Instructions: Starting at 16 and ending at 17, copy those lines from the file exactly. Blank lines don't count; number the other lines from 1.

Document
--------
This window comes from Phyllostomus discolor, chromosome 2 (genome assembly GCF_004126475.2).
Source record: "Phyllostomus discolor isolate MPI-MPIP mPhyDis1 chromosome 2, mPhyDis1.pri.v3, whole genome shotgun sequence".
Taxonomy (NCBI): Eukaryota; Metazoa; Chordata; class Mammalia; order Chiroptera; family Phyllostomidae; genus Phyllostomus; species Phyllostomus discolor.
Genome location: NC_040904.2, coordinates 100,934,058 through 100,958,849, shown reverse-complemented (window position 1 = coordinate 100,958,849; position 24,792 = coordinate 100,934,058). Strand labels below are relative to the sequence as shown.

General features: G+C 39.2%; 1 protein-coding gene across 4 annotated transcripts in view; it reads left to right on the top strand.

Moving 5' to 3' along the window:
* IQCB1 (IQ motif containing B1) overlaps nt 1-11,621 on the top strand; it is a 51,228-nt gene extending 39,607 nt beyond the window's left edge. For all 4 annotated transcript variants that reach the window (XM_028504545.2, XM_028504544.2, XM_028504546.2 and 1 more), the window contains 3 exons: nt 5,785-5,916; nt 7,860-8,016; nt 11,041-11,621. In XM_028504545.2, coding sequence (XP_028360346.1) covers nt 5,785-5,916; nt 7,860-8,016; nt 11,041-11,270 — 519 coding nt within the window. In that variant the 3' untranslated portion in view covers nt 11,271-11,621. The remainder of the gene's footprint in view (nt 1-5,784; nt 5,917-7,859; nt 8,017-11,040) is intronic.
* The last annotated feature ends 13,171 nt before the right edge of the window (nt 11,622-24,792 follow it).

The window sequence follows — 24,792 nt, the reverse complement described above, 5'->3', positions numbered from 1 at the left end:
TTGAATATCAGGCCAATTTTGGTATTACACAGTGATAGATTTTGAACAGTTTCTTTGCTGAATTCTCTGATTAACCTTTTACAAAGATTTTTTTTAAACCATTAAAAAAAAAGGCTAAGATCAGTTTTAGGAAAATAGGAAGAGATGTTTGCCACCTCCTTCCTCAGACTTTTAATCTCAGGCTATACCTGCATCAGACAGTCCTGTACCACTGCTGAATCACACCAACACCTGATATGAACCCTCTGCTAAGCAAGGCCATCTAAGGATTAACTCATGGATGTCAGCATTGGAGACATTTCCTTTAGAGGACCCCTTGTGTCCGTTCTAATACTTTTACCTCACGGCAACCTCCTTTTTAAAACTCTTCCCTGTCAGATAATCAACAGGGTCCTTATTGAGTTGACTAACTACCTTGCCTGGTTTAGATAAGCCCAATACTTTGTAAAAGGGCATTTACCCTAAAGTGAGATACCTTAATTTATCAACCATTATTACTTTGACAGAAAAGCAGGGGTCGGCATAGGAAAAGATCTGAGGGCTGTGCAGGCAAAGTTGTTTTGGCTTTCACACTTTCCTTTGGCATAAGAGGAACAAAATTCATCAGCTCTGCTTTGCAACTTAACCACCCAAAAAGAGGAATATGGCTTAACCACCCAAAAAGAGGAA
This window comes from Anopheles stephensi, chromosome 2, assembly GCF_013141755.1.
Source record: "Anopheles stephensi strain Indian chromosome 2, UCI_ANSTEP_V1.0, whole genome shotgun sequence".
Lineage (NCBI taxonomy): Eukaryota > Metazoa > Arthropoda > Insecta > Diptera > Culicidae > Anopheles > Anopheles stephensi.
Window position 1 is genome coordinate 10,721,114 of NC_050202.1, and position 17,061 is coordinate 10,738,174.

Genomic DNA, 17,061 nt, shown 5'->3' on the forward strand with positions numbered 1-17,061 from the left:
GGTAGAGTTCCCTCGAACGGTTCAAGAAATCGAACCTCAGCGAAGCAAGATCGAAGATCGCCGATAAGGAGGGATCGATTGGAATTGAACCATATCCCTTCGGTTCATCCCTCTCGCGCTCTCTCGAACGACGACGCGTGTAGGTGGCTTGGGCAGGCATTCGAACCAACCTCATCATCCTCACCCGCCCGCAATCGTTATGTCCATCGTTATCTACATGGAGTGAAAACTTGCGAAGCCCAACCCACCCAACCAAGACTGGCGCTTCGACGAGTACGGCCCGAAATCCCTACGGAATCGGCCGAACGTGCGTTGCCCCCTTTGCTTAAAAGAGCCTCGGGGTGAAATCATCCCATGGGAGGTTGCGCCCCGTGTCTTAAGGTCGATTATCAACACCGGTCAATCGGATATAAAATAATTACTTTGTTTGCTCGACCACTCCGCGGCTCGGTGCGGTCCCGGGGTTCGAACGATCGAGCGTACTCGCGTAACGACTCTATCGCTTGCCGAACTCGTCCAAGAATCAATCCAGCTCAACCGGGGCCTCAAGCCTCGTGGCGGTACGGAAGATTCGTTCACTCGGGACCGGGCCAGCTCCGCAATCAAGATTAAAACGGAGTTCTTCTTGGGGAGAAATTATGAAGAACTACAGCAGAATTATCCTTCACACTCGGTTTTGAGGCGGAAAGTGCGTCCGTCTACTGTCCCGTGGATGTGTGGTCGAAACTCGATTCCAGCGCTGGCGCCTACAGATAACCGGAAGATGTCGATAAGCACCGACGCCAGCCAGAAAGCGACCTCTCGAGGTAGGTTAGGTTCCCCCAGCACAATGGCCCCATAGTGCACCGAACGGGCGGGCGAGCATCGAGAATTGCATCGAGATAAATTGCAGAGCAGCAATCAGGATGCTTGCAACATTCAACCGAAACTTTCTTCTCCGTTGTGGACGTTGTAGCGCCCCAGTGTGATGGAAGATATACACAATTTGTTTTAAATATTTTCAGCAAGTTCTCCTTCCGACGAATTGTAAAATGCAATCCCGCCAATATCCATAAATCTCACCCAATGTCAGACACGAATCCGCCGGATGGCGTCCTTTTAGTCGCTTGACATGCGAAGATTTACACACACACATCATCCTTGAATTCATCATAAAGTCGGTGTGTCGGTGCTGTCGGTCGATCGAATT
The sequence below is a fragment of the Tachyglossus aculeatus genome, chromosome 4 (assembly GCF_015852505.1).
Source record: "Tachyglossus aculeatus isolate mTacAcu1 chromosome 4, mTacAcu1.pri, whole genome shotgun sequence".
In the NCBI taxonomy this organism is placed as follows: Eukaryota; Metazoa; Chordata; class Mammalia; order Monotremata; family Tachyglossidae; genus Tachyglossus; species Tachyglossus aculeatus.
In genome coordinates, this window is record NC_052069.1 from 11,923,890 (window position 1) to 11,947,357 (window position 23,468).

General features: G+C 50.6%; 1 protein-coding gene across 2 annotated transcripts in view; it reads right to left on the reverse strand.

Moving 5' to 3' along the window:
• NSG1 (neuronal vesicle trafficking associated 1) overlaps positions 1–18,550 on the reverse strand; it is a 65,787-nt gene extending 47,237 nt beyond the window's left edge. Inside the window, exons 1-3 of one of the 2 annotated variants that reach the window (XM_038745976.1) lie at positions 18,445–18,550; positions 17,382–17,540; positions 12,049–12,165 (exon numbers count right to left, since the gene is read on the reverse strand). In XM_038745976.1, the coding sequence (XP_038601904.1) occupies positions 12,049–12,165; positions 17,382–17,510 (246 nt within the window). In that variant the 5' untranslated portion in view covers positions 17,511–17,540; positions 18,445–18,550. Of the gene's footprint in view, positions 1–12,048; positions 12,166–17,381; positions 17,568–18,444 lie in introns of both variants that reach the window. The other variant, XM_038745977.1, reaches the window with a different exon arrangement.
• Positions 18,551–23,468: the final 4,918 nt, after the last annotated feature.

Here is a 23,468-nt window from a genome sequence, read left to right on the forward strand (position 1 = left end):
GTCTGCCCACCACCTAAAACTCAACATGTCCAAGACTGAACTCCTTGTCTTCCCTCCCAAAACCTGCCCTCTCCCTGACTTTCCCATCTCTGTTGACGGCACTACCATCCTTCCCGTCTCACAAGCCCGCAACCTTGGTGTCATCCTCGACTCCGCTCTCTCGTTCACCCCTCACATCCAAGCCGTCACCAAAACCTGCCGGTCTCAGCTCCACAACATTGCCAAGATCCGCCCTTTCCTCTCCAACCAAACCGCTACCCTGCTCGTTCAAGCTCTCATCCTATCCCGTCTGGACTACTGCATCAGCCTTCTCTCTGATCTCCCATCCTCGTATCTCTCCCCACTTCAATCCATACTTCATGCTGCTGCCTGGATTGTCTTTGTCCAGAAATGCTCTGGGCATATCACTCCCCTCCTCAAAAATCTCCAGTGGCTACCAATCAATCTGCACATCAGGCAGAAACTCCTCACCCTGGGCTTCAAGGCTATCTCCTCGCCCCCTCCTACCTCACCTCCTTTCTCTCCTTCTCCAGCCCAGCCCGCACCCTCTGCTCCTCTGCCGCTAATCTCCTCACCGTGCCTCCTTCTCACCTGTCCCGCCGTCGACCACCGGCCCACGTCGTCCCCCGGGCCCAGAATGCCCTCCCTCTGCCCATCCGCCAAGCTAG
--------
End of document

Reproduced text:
GGTAGAGTTCCCTCGAACGGTTCAAGAAATCGAACCTCAGCGAAGCAAGATCGAAGATCGCCGATAAGGAGGGATCGATTGGAATTGAACCATATCCCTTCGGTTCATCCCTCTCGCGCTCTCTCGAACGACGACGCGTGTAGGTGGCTTGGGCAGGCATTCGAACCAACCTCATCATCCTCACCCGCCCGCAATCGTTATGTCCATCGTTATCTACATGGAGTGAAAACTTGCGAAGCCCAACCCACCCAACCAAGACTGGCGCTTCGACGAGTACGGCCCGAAATCCCTACGGAATCGGCCGAACGTGCGTTGCCCCCTTTGCTTAAAAGAGCCTCGGGGTGAAATCATCCCATGGGAGGTTGCGCCCCGTGTCTTAAGGTCGATTATCAACACCGGTCAATCGGATATAAAATAATTACTTTGTTTGCTCGACCACTCCGCGGCTCGGTGCGGTCCCGGGGTTCGAACGATCGAGCGTACTCGCGTAACGACTCTATCGCTTGCCGAACTCGTCCAAGAATCAATCCAGCTCAACCGGGGCCTCAAGCCTCGTGGCGGTACGGAAGATTCGTTCACTCGGGACCGGGCCAGCTCCGCAATCAAGATTAAAACGGAGTTCTTCTTGGGGAGAAATTATGAAGAACTACAGCAGAATTATCCTTCACACTCGGTTTTGAGGCGGAAAGTGCGTCCGTCTACTGTCCCGTGGATGTGTGGTCGAAACTCGATTCCAGCGCTGGCGCCTACAGATAACCGGAAGATGTCGATAAGCACCGACGCCAGCCAGAAAGCGACCTCTCGAGGTAGGTTAGGTTCCCCCAGCACAATGGCCCCATAGTGCACCGAACGGGCGGGCGAGCATCGAGAATTGCATCGAGATAAATTGCAGAGCAGCAATCAGGATGCTTGCAACATTCAACCGAAACTTTCTTCTCCGTTGTGGACGTTGTAGCGCCCCAGTGTGATGGAAGATATACACAATTTGTTTTAAATATTTTCAGCAAGTTCTCCTTCCGACGAATTGTAAAATGCAATCCCGCCAATATCCATAAATCTCACCCAATGTCAGACACGAATCCGCCGGATGGCGTCCTTTTAGTCGCTTGACATGCGAAGATTTACACACACACATCATCCTTGAATTCATCATAAAGTCGGTGTGTCGGTGCTGTCGGTCGATCGAATT
The sequence below is a fragment of the Tachyglossus aculeatus genome, chromosome 4 (assembly GCF_015852505.1).